4

I was wondering the other day about the following. Suppose I have two commands, \mycommand and \mycommandSpecial:

\newcommand{\mycommand}
    {A simple phrase.}
\newcommand{\mycommandSpecial}
    {A special phrase!}

Suppose now that I also have another command, along the lines of the following (which of course does not work, but it gives you a sense of what I am looking for):

\newcommand{\mynewcommand}[1]
    {First this one: #1 -- and then the special one: #1Special}

My hope is that if I now type \mynewcommand{\mycommand} I would get the following output:

First this one: A simple phrase. -- and then the special one: A special phrase!

I want, as you can see, to have only one argument for \mynewcommand (because of [1]), but invoking both of the other commands, making use of their similar names, as the special command has only something added to its name.

Regardless of what I want to achieve (and whether this is reasonable), I was wondering generally whether LaTeX can do this, somehow modifying the commands within a command before executing them.

I was looking into \expandafter and \csname … \endcsname and tried something along the lines of:

 \newcommand{\mynewcommand}[1]
    {First this one: #1 -- and then the special one: \expandafter#1\csname#1Special\encsname}

But it does not work as you will see immediately.

  • Why don't you post a minimal working example? – Johannes_B Oct 22 '17 at 6:03
2

Here is what you want as I can understand it:

\documentclass{article}
\newcommand{\mycommand}
    {A simple phrase.}
\newcommand{\mycommandSpecial}
    {A special phrase!}

\newcommand{\executeBoth}[1]{Here is firs: ``\csname#1\endcsname''\par Here is second: ``\csname#1Special\endcsname''}

\newcommand{\executeSelected}[1][0]{\ifnum#1=0 Fisrt command selected:``\mycommand''\else Second selected: ``\mycommandSpecial''\fi}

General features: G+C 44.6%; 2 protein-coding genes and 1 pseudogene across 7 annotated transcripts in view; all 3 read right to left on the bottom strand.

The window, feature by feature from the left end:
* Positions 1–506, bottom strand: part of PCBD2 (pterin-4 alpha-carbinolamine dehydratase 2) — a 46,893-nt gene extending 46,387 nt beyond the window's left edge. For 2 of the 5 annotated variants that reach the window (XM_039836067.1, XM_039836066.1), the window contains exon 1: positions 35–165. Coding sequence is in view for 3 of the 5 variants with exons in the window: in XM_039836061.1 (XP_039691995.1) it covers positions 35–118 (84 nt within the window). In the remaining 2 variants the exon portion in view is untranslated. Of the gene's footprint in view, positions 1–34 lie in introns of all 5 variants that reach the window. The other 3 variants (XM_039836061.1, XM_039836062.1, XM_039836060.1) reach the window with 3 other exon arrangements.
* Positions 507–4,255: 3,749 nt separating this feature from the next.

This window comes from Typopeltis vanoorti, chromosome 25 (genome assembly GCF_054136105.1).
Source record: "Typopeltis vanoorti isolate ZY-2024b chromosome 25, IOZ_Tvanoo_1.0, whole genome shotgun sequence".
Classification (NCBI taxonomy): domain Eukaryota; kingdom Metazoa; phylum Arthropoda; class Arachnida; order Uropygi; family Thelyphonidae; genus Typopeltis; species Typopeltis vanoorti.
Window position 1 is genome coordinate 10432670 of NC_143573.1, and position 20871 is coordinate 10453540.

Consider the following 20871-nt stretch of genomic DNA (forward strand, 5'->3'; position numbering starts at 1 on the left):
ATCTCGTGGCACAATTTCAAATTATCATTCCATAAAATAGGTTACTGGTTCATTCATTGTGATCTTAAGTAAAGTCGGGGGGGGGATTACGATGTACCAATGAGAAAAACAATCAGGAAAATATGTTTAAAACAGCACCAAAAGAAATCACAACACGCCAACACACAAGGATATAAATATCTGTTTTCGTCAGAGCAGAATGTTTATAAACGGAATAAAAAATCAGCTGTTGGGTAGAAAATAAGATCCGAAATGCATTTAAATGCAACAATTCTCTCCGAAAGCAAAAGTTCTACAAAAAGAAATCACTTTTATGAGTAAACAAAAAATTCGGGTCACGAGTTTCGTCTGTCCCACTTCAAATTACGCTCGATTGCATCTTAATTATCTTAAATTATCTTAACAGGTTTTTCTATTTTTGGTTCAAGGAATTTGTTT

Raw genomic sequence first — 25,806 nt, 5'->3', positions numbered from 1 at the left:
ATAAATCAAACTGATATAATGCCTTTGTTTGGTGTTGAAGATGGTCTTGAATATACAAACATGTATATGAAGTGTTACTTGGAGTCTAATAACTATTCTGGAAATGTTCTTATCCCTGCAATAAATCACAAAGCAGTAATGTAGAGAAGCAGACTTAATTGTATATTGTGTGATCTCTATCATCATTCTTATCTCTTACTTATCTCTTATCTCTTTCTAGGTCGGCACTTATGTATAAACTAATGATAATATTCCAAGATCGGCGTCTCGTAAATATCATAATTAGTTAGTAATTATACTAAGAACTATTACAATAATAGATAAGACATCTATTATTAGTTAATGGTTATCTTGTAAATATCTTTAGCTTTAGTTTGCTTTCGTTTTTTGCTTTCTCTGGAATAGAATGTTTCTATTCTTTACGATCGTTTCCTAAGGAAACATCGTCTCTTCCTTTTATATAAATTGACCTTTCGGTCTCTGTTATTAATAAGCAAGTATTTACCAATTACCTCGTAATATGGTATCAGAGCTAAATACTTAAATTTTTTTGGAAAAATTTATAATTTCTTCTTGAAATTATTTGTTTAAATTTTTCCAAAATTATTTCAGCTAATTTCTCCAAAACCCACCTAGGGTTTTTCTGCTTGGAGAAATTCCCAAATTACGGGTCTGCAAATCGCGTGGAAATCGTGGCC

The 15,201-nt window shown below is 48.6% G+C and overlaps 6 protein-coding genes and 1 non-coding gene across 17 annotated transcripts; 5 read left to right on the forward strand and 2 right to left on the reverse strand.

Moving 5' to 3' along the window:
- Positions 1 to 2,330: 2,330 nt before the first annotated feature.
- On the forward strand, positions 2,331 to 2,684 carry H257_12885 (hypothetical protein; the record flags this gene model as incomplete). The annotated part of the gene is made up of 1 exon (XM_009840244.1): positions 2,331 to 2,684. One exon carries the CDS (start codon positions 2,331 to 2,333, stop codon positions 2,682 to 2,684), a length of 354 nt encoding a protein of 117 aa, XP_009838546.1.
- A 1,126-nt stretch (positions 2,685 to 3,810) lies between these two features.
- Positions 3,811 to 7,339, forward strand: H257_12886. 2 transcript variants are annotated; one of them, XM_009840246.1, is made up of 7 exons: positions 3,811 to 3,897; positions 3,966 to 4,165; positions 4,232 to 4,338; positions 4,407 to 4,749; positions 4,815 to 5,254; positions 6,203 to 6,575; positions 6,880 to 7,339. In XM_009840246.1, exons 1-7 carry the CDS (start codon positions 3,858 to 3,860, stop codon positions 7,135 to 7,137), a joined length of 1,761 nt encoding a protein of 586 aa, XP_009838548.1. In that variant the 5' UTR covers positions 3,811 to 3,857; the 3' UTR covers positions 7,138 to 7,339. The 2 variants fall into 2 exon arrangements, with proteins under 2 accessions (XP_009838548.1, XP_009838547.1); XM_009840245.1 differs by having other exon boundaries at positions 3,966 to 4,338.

\newcommand{\myscommand}[1]
    {A simple phrase. And a \emph{#1}}
\newcommand{\myscommandSpecial}[1]
    {A special phrase! And no \emph{#1}}

\newcommand{\executesBoth}[2][pig]{Here is firs: ``\csname#2\endcsname{#1}''\par Here is second: ``\csname#2Special\endcsname{#1}''}

\newcommand{\executesSelected}[2][0]{\ifnum#1=0 Fisrt command selected:``\myscommand{#2}''\else Second selected: ``\myscommandSpecial{#2}''\fi}


\begin{document}

One command will execute both:

\executeBoth{mycommand}\vspace{20pt}

Next command without argument will execute first:

\executeSelected\vspace{20pt}

Next command with optional non zero will execute second:

\executeSelected[8]\vspace{40pt}




{\bfseries with arguments}\vspace{10pt}

One command will execute both:

\executesBoth{myscommand}\vspace{20pt}

Next command without argument will execute first:

\executesSelected{ball}\vspace{20pt}

Next command with optional non zero will execute second:

\executesSelected[8]{ball}

\end{document}

Output:

enter image description here

  • 1
    please note that this will not give an error or warning if you misspell the name of a command – jakun Oct 22 '17 at 7:21
  • @jakun it is just the basic idea... We can expand it with \ifcsname but I thing the OP needs just a way to start and to see of such way is useful for him. Usefull comment although. – koleygr Oct 22 '17 at 7:27